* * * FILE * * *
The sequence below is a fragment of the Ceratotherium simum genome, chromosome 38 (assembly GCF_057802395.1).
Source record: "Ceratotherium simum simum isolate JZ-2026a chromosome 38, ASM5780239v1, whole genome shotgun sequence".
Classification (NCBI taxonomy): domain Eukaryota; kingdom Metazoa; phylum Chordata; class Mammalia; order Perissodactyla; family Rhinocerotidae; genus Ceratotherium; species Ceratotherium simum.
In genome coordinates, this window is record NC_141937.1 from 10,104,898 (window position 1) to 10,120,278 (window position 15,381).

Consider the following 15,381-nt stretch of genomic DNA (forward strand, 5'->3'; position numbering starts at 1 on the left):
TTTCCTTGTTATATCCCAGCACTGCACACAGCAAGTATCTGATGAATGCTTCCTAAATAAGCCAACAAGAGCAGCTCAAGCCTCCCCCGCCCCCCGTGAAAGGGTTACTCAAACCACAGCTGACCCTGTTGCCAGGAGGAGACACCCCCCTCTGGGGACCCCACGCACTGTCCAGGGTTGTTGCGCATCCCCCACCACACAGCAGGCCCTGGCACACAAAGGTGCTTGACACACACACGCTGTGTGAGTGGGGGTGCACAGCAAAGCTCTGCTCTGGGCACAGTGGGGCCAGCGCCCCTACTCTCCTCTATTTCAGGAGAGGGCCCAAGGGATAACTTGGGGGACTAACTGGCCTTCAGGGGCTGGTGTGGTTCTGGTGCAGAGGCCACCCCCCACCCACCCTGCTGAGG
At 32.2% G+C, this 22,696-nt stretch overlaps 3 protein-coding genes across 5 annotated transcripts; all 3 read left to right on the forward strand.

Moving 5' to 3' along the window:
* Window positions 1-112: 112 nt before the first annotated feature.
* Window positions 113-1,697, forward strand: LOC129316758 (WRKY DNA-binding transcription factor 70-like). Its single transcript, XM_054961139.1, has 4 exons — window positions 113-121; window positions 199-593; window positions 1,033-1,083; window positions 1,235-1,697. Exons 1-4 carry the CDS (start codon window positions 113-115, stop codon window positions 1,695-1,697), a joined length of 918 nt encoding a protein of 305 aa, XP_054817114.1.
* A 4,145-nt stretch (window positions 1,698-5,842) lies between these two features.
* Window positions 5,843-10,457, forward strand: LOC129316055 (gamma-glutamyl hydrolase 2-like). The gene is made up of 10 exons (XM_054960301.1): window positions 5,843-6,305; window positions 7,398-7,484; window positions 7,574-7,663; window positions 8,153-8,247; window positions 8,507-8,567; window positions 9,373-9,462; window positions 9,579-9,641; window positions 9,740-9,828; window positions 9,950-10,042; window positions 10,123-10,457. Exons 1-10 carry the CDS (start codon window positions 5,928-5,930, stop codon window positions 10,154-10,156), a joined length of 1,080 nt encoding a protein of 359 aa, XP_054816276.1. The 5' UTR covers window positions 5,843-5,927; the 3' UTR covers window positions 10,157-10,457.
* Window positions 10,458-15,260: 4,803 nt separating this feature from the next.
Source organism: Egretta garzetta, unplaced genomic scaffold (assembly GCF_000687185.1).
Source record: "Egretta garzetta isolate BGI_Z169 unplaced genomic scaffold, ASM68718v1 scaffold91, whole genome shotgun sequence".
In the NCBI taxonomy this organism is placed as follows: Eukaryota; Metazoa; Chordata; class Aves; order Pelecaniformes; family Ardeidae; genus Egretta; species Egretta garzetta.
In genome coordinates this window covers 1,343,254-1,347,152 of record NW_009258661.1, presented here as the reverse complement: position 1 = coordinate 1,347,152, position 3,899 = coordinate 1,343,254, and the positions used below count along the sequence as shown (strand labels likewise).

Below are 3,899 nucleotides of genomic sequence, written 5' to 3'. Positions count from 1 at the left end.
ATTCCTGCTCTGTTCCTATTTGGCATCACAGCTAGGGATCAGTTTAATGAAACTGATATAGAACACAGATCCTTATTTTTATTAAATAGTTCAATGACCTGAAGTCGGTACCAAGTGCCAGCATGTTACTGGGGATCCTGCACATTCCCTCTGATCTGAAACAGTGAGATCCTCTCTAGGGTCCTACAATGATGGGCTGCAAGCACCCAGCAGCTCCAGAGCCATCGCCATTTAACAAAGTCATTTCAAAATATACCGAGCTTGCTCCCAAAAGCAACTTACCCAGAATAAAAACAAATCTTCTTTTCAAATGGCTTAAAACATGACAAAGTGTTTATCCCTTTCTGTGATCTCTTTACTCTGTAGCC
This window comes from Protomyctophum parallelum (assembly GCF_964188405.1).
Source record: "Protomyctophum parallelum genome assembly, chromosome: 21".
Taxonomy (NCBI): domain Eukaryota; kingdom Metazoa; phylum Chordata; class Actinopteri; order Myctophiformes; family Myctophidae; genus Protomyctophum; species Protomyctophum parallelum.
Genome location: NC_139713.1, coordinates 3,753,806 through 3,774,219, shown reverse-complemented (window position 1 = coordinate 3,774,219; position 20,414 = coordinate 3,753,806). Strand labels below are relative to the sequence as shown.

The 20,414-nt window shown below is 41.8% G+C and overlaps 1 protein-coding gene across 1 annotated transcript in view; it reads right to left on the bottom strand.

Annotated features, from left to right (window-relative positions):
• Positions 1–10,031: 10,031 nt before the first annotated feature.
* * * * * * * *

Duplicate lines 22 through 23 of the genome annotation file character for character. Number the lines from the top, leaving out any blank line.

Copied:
Taxonomy (NCBI): domain Eukaryota; kingdom Metazoa; phylum Chordata; class Actinopteri; order Myctophiformes; family Myctophidae; genus Protomyctophum; species Protomyctophum parallelum.
Genome location: NC_139713.1, coordinates 3,753,806 through 3,774,219, shown reverse-complemented (window position 1 = coordinate 3,774,219; position 20,414 = coordinate 3,753,806). Strand labels below are relative to the sequence as shown.